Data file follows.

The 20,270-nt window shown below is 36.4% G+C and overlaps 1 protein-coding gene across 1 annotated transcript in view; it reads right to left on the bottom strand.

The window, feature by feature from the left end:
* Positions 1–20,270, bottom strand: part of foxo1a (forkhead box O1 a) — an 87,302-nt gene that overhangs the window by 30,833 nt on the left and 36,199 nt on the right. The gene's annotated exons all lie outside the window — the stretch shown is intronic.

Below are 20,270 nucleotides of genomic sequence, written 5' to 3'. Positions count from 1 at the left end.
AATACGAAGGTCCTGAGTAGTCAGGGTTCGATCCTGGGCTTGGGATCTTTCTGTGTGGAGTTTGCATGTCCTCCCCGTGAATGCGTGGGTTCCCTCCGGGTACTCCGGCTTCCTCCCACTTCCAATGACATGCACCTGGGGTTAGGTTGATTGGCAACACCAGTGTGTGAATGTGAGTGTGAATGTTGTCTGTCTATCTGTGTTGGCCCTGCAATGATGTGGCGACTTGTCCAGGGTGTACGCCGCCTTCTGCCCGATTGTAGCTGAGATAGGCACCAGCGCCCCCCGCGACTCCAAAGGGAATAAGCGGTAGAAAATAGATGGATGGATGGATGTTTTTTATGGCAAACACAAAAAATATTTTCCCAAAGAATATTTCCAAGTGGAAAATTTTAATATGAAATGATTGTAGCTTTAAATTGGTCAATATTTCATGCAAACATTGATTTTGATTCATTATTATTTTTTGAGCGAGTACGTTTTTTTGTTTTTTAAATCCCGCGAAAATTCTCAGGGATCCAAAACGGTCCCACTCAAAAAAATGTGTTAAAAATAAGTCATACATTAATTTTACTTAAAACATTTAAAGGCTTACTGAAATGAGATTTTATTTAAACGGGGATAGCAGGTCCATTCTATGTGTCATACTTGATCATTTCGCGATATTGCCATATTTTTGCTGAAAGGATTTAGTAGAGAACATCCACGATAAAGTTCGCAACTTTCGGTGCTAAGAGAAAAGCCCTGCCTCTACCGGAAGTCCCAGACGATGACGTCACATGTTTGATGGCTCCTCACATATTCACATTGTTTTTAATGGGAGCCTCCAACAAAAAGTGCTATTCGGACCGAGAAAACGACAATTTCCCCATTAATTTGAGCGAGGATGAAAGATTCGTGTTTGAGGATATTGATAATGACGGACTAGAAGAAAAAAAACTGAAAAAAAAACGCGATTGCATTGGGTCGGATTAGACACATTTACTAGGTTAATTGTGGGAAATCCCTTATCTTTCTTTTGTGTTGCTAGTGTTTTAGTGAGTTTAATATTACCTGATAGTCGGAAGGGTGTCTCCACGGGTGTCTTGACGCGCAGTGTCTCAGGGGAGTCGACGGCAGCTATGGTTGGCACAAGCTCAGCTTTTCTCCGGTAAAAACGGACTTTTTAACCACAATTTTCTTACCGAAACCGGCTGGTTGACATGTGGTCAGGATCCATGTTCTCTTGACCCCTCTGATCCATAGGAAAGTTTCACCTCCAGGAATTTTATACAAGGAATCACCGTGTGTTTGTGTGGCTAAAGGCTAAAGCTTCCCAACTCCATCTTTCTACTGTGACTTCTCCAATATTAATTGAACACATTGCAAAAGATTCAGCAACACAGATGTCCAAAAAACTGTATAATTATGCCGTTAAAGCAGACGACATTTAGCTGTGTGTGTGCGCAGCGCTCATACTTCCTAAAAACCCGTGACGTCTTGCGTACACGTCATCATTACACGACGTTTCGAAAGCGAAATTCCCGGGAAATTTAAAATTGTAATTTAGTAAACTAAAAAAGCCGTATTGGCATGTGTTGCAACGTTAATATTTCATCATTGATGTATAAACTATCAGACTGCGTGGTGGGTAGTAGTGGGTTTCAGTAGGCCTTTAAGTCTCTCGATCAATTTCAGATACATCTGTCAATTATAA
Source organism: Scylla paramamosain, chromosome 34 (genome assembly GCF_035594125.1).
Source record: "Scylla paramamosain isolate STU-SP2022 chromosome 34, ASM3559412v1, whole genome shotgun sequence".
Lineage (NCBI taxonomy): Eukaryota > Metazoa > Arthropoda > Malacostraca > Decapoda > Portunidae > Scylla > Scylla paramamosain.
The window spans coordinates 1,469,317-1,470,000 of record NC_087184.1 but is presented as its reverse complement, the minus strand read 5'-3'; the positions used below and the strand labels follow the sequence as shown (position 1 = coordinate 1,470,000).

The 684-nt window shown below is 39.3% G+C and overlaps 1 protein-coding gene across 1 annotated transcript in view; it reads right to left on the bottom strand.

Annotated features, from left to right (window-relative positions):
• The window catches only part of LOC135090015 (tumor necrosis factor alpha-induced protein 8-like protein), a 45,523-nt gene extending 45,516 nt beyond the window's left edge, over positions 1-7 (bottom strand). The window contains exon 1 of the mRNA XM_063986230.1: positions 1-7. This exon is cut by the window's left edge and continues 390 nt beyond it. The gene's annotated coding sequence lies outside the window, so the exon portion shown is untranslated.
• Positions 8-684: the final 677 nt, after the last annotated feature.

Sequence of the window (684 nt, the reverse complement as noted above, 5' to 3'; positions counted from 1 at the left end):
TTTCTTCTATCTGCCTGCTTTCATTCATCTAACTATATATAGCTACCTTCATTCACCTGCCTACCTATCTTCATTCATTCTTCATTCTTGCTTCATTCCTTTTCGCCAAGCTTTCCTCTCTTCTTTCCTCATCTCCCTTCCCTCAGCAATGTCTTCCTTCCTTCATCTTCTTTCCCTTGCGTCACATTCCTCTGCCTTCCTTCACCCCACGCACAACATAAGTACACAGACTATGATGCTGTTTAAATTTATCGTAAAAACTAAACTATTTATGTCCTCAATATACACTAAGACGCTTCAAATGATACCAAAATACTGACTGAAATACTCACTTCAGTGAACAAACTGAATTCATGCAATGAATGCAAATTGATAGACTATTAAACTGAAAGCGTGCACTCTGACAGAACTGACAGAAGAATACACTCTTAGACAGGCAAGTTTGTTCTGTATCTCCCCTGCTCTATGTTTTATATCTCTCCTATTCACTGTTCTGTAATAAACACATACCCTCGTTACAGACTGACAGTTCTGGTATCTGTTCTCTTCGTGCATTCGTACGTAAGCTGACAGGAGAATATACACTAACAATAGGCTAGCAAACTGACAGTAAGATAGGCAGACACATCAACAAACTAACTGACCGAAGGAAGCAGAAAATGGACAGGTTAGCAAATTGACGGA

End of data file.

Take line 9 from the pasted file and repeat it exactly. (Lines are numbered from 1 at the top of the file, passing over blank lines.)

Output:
The window spans coordinates 1,469,317-1,470,000 of record NC_087184.1 but is presented as its reverse complement, the minus strand read 5'-3'; the positions used below and the strand labels follow the sequence as shown (position 1 = coordinate 1,470,000).